02:58:08 <salpynx> A-B => <labelA>-A-*-B-<labelB>
02:58:35 <imode> something like that, yeah. you'd need a way of generating some unique "tag" from a given label, though.
02:58:54 <imode> does that also assume you can have multiple edges between two nodes?
02:58:56 <imode> i.e a multigraph?
02:59:38 <salpynx> you might need a label-tag tag :) to id where the label is attached
02:59:54 <imode> mind-bending. :confusion:
03:00:11 <imode> there was this article series, tales from the tinkerpop, that covered this in a cheeky way, lemme find it...
03:00:20 <imode> https://www.datastax.com/dev/blog/tales-from-the-tinkerpop
03:00:42 <int-e> imode: perhaps something like https://int-e.eu/~bf3/tmp/ggg.png (a sketch, I have not yet tried to poke holes into it... but the idea is that this encodes a DAG with A labeld with 2, B labeled with 3, and an edge A -> B)?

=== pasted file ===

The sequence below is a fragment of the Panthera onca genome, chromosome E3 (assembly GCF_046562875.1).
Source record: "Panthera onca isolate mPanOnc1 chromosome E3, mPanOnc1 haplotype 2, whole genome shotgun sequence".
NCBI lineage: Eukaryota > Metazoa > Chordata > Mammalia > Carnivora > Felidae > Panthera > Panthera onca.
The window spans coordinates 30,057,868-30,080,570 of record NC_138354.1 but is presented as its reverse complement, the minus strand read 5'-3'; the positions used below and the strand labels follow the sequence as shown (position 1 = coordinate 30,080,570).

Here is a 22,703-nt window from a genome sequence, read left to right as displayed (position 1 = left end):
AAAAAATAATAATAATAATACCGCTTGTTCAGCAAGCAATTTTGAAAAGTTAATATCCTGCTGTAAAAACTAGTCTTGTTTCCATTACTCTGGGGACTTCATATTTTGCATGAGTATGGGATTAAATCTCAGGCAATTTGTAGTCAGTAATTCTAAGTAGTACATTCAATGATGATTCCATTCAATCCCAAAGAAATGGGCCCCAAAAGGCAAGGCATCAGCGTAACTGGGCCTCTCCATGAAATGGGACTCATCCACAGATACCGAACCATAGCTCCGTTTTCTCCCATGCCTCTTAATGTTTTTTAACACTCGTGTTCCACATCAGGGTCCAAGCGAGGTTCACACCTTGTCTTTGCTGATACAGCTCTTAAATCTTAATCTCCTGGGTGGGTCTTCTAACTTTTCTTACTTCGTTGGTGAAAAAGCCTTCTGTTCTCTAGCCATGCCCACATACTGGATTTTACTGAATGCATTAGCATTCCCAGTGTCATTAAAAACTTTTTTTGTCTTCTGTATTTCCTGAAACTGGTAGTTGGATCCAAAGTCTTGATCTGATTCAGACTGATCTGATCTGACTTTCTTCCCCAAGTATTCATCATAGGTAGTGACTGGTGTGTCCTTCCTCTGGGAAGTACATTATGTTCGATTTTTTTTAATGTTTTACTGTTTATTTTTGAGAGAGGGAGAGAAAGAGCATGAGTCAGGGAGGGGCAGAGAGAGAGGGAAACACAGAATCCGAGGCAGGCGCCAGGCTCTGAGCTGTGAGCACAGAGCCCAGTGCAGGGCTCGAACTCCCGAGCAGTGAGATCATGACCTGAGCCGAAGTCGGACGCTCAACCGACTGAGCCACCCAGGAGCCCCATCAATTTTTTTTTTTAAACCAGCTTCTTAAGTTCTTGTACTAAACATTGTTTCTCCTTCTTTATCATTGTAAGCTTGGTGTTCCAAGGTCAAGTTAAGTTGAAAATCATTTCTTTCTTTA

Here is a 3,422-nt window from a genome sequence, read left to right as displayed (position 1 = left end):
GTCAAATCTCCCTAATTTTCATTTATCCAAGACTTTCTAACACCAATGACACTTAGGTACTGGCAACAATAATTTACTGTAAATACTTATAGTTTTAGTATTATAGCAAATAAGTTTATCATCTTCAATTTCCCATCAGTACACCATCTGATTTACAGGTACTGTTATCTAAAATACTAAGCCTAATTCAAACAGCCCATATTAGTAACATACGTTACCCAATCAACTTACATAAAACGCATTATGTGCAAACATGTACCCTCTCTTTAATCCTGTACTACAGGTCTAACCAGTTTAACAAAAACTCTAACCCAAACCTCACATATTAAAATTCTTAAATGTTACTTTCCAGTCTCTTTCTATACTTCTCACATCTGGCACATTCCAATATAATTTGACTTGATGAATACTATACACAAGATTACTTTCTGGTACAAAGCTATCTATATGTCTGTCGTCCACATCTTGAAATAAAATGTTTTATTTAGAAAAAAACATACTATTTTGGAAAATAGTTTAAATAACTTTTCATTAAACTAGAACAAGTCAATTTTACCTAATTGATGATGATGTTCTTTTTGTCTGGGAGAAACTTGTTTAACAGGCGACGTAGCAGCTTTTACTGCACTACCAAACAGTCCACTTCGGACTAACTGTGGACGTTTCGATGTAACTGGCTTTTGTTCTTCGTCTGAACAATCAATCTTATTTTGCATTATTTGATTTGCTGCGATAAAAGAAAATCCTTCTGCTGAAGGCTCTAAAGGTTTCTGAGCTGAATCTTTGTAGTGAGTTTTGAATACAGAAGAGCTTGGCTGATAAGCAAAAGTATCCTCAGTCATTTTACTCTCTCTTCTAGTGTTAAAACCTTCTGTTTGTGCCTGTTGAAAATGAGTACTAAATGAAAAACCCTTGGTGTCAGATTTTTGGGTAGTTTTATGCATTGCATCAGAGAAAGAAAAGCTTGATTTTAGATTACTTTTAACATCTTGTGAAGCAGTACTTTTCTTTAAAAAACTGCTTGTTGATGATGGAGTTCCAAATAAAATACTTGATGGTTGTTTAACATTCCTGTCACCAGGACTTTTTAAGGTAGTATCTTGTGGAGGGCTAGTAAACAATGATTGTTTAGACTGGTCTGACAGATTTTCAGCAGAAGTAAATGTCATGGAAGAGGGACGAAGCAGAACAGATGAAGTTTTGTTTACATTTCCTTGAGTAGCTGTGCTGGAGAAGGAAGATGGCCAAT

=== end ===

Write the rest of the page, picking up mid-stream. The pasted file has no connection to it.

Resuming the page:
03:01:09 <imode> yeah!
03:01:29 <imode> that's exactly what I had in mind.
03:02:57 <imode> there was also a neat stackexchange answer on converting directed edges to undirected edges, and the solution looked really slick and kinda funny.
03:03:25 <imode> https://i.stack.imgur.com/OxaLX.png
03:03:33 <imode> and the original answer: https://cs.stackexchange.com/questions/19744/converting-a-digraph-to-an-undirected-graph-in-a-reversible-way
03:06:14 <int-e> I've tweaked the image slightly to be more suggestive ;-)
03:07:00 <imode> diagrammatic reasoning, eat your heart out. XD
03:07:20 <imode> "you want an arrow semantically? here you go."
03:09:39 <imode> the question I have is how does this hold up for larger, more complex graphs.
03:10:49 <imode> A -> B, B -> C, C -> A for example. if I wanted to match on that "shape" regardless of pattern, I could potentially end up matching one of the labels unless I used an explicit edge structure.